Apoptosis can affect essential synapses both in the womb and in the child’s early life or even in the adult. Neural pruning or controlled nerve cell death crus naturally in the developing brain allowing it to adjust to its changing envoirement and become more efficient by discarding synapses it does not need.
And during the prenatal period, up to a quarter a million new cells form every minute, making 1.8 million connections per second, though about half of the cells will later wither and die (apoptosis) leaving those reinforced by us.
Throughout most of your body, including inside your brain, your immune system reigns supreme. Your brain takes potentially constructive and destructive immune system related molecules and puts them to work as architects, fine-tuning networks or neurons and adding wanted or removing any unwanted connections.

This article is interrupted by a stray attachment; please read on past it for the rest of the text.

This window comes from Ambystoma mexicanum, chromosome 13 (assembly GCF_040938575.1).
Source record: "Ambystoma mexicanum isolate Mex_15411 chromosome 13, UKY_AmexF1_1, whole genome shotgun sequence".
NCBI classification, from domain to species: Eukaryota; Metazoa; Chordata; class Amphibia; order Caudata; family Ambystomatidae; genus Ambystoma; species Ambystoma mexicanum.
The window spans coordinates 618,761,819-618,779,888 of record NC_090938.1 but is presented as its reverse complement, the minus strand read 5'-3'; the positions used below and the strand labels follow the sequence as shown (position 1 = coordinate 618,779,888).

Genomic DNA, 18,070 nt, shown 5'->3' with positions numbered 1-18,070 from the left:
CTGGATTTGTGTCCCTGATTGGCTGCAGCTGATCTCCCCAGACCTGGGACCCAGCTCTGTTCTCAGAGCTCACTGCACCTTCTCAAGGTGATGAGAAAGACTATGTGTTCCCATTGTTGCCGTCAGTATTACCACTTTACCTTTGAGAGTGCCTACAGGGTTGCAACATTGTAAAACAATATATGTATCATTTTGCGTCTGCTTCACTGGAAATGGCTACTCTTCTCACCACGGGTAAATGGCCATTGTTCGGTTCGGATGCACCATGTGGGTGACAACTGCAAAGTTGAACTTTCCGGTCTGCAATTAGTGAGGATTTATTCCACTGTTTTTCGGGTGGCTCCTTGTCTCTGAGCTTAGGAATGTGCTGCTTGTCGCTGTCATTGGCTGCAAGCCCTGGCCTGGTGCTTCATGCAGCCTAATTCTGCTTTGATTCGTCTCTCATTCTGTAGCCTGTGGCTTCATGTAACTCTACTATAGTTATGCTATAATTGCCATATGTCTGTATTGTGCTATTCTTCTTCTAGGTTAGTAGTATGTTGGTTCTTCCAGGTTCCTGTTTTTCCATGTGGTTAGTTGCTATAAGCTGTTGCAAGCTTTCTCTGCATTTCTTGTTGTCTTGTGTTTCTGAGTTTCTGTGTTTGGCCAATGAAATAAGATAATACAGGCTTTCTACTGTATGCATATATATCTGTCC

Your brain constantly updates its connections, adding branches as you learn a skill or making new memories and cutting back those that it does not need. Without this constant trimming, the brain risks becoming confused, which is called ‘’sensory overwhelm’’ by competing information and crossed wires. It is the microglial cells in the brain that engulf old synapses. The loss of to many synapses from en excess of C1q, the destructive immune system related molecules, can result in Alzhemeir’s or schizophrenia in the adult and schizophrenia or autism in children. The mothers immune system response can also impact the developing brain.